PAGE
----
The Iowa Department of Natural Resources says conservation efforts developed with the help of federal funds in 2006 kept nearly 19,000 tons of soil from reaching Iowa streams and lakes. Becky Schwiete oversees the program for the DNR.
Schwiete says there are an array of conservation plans that can help slow down water, or hold the water so it settles down and the sediment settles to the bottom and the water moves on to the stream or lake. Schwiete says they have a formula that determines how much sediment, or soil was stopped from flowing into the waterways. She says they put a conservation practice in place and several factors such as soil type, slope and amount of rainfall five them a science-based model to determine how much sediment was stopped.
The DNR says the sediment stopped from flowing into waterways in 2006 could fill a line of dump trucks almost six miles long. Schwiete says it’s a good start on the problem. Schwiete says they’re working with a small percentage of the lands that need treatment, so a they are only stopping a small percentage of the sediment that would reach the Mississippi and Missouri Rivers. But, she says you have to start somewhere.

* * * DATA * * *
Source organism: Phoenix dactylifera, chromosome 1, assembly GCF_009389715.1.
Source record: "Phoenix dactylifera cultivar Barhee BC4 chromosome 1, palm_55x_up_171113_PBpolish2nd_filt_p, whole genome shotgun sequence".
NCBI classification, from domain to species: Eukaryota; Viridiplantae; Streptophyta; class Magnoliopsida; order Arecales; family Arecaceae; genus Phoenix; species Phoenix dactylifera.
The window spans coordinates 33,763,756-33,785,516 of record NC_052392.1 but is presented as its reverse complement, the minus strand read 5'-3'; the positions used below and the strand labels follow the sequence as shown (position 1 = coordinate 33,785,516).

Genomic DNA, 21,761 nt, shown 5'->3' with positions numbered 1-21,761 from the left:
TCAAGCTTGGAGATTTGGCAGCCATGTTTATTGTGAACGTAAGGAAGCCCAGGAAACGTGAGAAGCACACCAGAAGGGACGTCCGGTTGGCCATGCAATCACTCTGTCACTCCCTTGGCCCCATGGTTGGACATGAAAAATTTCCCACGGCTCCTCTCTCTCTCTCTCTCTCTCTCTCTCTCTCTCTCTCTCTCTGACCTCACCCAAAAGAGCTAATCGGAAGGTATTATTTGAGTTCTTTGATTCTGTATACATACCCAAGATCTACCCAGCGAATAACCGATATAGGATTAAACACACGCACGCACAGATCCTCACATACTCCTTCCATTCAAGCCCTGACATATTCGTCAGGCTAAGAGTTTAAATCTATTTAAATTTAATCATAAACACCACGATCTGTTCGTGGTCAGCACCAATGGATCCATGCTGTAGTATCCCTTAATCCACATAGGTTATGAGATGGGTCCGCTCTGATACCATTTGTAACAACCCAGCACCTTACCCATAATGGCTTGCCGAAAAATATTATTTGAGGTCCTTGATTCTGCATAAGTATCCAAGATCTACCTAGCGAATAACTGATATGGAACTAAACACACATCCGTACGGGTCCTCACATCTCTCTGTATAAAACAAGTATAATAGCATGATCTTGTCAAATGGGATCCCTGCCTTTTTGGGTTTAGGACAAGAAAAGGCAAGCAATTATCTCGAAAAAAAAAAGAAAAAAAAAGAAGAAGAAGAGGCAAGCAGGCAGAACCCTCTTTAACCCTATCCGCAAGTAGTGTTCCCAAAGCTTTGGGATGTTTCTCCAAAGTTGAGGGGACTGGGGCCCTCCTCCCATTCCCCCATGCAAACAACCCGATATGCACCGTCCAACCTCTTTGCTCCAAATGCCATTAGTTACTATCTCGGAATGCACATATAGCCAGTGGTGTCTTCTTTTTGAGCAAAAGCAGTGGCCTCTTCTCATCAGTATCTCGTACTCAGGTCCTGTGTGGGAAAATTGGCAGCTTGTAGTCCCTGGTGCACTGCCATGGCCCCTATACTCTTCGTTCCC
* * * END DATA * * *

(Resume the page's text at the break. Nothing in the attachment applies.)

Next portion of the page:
Schwiete says another benefit is the collection of over 37,000 tons of phosphorus linked to the sediment that also didn’t get into the water. She says phosphorus increases growth in the water, often by plants, such as algae that don’t help the water body. Schwiete says the process is underway now to select the next round of projects.
Schwiete says by the time everything is all done, it will probably be next January before the next round of grants are offered. She says the grants run two to three years, so the development of the conservation projects is ongoing. Schwiete says the conservation measures will continue to reduce pollutants at the same rate if they are properly maintained.